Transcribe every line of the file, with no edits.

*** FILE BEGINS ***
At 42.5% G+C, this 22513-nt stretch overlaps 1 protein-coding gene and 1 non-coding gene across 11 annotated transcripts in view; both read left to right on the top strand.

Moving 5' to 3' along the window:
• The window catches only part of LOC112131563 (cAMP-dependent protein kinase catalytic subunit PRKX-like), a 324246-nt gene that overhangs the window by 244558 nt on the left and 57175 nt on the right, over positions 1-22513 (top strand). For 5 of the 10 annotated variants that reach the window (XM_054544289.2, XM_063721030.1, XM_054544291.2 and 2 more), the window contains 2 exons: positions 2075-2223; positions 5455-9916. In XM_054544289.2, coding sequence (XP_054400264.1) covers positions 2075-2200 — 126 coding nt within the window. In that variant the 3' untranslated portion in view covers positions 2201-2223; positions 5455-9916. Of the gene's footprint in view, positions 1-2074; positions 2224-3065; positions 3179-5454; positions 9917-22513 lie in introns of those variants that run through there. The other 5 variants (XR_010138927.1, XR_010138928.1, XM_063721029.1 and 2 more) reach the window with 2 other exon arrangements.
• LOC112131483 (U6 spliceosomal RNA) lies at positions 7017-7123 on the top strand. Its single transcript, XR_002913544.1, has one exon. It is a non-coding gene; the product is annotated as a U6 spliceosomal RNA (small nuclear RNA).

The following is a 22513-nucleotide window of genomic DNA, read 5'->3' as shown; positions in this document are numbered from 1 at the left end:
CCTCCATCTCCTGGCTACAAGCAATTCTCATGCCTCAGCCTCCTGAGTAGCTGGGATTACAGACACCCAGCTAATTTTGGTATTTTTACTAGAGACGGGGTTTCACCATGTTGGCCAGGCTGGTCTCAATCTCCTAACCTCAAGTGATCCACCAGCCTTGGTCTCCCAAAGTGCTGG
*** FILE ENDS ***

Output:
At 42.5% G+C, this 22513-nt stretch overlaps 1 protein-coding gene and 1 non-coding gene across 11 annotated transcripts in view; both read left to right on the top strand.

Moving 5' to 3' along the window:
• The window catches only part of LOC112131563 (cAMP-dependent protein kinase catalytic subunit PRKX-like), a 324246-nt gene that overhangs the window by 244558 nt on the left and 57175 nt on the right, over positions 1-22513 (top strand). For 5 of the 10 annotated variants that reach the window (XM_054544289.2, XM_063721030.1, XM_054544291.2 and 2 more), the window contains 2 exons: positions 2075-2223; positions 5455-9916. In XM_054544289.2, coding sequence (XP_054400264.1) covers positions 2075-2200 — 126 coding nt within the window. In that variant the 3' untranslated portion in view covers positions 2201-2223; positions 5455-9916. Of the gene's footprint in view, positions 1-2074; positions 2224-3065; positions 3179-5454; positions 9917-22513 lie in introns of those variants that run through there. The other 5 variants (XR_010138927.1, XR_010138928.1, XM_063721029.1 and 2 more) reach the window with 2 other exon arrangements.
• LOC112131483 (U6 spliceosomal RNA) lies at positions 7017-7123 on the top strand. Its single transcript, XR_002913544.1, has one exon. It is a non-coding gene; the product is annotated as a U6 spliceosomal RNA (small nuclear RNA).

The following is a 22513-nucleotide window of genomic DNA, read 5'->3' as shown; positions in this document are numbered from 1 at the left end:
CCTCCATCTCCTGGCTACAAGCAATTCTCATGCCTCAGCCTCCTGAGTAGCTGGGATTACAGACACCCAGCTAATTTTGGTATTTTTACTAGAGACGGGGTTTCACCATGTTGGCCAGGCTGGTCTCAATCTCCTAACCTCAAGTGATCCACCAGCCTTGGTCTCCCAAAGTGCTGG